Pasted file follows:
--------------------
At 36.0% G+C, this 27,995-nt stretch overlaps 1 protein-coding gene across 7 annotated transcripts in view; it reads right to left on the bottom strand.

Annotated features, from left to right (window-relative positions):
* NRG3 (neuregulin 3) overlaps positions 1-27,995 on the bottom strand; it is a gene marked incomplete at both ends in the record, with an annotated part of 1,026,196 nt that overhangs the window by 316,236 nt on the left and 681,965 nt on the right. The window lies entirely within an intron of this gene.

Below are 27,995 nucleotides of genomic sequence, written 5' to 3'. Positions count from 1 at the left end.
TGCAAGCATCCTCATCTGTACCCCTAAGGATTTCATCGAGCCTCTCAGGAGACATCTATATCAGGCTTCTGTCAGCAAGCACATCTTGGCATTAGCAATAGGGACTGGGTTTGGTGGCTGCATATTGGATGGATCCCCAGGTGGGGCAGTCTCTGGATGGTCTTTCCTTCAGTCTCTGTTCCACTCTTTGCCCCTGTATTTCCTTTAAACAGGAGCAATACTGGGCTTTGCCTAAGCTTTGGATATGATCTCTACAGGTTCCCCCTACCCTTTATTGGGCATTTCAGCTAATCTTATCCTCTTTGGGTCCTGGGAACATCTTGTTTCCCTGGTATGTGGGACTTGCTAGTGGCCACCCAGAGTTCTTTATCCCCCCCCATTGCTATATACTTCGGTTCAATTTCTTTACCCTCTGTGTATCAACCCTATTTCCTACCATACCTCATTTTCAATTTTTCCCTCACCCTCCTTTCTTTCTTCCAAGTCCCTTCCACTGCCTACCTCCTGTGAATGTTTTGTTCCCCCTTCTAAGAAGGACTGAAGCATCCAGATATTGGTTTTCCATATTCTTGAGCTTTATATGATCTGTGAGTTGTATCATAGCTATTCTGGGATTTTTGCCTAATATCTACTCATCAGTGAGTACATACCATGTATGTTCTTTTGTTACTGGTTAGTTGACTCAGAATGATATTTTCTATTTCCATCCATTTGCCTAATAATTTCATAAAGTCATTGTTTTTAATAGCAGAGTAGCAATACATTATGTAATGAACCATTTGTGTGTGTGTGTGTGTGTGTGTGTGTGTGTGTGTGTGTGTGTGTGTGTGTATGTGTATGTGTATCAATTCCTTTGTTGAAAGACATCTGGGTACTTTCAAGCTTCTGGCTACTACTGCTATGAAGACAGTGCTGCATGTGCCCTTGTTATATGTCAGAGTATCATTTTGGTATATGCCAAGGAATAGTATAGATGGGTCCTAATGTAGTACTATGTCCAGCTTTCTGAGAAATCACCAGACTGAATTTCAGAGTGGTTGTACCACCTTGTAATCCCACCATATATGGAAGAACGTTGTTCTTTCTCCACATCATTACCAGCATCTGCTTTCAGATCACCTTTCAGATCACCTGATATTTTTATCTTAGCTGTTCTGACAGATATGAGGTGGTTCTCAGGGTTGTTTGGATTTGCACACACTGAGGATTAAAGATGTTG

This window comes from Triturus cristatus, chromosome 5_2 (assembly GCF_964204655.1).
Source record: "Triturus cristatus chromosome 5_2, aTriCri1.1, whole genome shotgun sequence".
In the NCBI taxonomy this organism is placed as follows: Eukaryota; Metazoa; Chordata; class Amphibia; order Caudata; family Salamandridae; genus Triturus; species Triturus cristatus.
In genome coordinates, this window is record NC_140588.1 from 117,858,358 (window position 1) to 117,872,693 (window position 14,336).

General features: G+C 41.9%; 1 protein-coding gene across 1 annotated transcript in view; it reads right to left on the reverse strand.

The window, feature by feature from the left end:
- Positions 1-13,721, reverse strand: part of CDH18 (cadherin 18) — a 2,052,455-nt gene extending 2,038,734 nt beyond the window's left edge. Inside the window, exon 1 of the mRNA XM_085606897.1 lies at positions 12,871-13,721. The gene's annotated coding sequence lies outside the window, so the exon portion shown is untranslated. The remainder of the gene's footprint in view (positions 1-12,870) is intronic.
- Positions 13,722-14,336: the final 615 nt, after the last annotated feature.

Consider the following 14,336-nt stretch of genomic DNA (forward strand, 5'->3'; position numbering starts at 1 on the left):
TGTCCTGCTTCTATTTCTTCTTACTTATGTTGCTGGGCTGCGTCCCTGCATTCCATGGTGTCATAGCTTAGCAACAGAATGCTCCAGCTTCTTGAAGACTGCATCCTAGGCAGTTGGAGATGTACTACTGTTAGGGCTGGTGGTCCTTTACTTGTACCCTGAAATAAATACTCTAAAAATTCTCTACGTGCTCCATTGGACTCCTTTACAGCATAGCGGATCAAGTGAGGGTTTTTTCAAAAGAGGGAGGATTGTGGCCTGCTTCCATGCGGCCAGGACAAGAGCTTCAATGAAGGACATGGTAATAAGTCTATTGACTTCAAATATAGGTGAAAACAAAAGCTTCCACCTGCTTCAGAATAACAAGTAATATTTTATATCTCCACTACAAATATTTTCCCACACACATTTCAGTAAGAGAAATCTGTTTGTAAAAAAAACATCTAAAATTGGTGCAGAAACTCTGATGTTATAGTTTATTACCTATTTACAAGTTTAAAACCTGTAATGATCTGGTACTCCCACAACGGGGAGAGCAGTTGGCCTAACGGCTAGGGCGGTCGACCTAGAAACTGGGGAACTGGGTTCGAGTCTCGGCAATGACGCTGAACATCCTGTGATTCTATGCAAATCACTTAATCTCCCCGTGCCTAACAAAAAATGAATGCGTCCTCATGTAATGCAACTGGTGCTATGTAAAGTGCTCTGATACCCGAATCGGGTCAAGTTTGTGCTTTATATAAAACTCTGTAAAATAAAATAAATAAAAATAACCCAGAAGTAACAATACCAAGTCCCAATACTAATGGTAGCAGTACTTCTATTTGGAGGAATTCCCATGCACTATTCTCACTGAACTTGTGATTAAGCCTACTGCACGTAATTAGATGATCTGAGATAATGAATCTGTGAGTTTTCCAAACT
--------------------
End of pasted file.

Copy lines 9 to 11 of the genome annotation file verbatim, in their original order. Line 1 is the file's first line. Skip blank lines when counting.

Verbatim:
In genome coordinates, this window is record NC_140588.1 from 117,858,358 (window position 1) to 117,872,693 (window position 14,336).

General features: G+C 41.9%; 1 protein-coding gene across 1 annotated transcript in view; it reads right to left on the reverse strand.

The window, feature by feature from the left end: